The Punt: No prizes for guessing what UK exit from EU would mean for us
We're all well versed on the eurosceptic nature of the British and of proposals for an in/out referendum in 2017.
The Punt hopes the public will see sense and reject the view that Britain's interests lie outside of the EU, not least because of the potential impact that a withdrawal would have on Ireland.
But so real is the prospect that the London-based Institute of Economic Affairs (IEA) has made it the subject of an award – the Brexit prize – to determine if the UK could have a "free and prosperous" economy outside of the EU.
Having been asked to come up with the best blueprint for British withdrawal from the EU for the grand prize of €100,000, 149 people submitted entries, with 100 from Britain.
Other entries came from as far afield as the USA, France, Germany, Greece, Ireland, Russia and the Philippines.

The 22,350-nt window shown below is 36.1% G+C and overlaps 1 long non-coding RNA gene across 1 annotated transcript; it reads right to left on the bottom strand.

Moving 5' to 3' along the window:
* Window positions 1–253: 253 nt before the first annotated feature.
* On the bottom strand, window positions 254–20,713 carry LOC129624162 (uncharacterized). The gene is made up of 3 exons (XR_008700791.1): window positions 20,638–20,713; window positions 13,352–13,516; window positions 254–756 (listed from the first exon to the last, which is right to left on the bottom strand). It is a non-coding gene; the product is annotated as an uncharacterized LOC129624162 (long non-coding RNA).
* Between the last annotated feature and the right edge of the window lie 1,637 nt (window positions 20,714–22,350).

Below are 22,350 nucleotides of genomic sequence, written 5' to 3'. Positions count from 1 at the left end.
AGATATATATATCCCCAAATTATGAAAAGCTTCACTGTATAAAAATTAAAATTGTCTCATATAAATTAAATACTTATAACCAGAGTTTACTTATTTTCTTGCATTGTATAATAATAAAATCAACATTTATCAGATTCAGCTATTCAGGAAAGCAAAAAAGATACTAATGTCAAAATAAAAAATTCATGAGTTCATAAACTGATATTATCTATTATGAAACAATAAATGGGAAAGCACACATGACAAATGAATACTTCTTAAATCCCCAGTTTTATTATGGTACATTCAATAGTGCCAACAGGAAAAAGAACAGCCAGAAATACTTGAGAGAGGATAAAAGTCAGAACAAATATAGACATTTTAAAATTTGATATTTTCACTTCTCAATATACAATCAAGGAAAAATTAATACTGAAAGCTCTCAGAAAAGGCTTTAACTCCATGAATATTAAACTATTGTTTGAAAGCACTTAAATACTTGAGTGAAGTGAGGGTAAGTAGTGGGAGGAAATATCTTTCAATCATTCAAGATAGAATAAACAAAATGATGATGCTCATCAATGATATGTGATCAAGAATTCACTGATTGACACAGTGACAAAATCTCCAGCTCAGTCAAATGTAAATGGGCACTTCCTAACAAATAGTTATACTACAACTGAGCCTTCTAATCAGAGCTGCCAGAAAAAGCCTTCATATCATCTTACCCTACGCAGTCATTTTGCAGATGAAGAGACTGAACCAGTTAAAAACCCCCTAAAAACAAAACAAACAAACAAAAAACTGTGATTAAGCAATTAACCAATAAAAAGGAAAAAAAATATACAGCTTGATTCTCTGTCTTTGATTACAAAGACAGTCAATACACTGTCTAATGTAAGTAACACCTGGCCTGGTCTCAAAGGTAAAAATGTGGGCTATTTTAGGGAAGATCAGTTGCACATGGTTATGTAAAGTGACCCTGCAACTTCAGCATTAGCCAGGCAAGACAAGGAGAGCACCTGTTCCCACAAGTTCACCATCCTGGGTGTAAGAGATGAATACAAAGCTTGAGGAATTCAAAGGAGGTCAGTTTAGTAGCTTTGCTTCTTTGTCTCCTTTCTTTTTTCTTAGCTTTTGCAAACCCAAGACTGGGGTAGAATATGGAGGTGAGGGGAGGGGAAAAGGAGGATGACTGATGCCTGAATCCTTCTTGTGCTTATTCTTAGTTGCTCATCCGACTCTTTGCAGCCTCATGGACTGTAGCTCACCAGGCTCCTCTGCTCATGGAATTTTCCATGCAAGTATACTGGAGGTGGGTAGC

The youngest applicant was aged 15.
Mark Littlewood, director-general of the IEA, said it was a crucial time for Britain.
"Much of the debate about our relationship with the European Union has focused on the pros and cons of membership," Mr Littlewood said.
"But what is urgently needed is a blueprint for how the UK should arrange its affairs if the British people decide to leave. The Brexit prize is a first, crucial step in providing this vital intellectual groundwork."
It's a complex question and the Punt awaits the winning submission with interest. Whatever the top suggestion may be, the move can only be bad for Ireland.